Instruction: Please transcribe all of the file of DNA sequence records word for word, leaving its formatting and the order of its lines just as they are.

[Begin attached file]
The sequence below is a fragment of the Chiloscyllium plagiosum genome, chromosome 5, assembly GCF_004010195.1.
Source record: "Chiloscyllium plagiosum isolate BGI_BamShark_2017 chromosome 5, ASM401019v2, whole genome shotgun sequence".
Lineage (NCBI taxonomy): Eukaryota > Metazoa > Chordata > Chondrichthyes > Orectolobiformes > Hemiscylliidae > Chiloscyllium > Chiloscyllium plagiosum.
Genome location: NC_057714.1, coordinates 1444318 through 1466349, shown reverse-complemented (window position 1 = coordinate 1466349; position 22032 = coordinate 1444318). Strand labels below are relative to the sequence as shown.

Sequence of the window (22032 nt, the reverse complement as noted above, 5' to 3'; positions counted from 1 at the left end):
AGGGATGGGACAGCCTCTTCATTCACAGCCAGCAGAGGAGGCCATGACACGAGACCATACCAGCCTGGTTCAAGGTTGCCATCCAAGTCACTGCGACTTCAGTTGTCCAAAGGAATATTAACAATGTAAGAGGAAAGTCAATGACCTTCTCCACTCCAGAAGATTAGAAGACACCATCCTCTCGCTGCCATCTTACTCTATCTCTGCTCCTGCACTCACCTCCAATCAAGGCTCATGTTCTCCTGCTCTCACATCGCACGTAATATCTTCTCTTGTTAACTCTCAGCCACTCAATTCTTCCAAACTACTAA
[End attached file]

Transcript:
The sequence below is a fragment of the Chiloscyllium plagiosum genome, chromosome 5, assembly GCF_004010195.1.
Source record: "Chiloscyllium plagiosum isolate BGI_BamShark_2017 chromosome 5, ASM401019v2, whole genome shotgun sequence".
Lineage (NCBI taxonomy): Eukaryota > Metazoa > Chordata > Chondrichthyes > Orectolobiformes > Hemiscylliidae > Chiloscyllium > Chiloscyllium plagiosum.
Genome location: NC_057714.1, coordinates 1444318 through 1466349, shown reverse-complemented (window position 1 = coordinate 1466349; position 22032 = coordinate 1444318). Strand labels below are relative to the sequence as shown.

Sequence of the window (22032 nt, the reverse complement as noted above, 5' to 3'; positions counted from 1 at the left end):
AGGGATGGGACAGCCTCTTCATTCACAGCCAGCAGAGGAGGCCATGACACGAGACCATACCAGCCTGGTTCAAGGTTGCCATCCAAGTCACTGCGACTTCAGTTGTCCAAAGGAATATTAACAATGTAAGAGGAAAGTCAATGACCTTCTCCACTCCAGAAGATTAGAAGACACCATCCTCTCGCTGCCATCTTACTCTATCTCTGCTCCTGCACTCACCTCCAATCAAGGCTCATGTTCTCCTGCTCTCACATCGCACGTAATATCTTCTCTTGTTAACTCTCAGCCACTCAATTCTTCCAAACTACTAA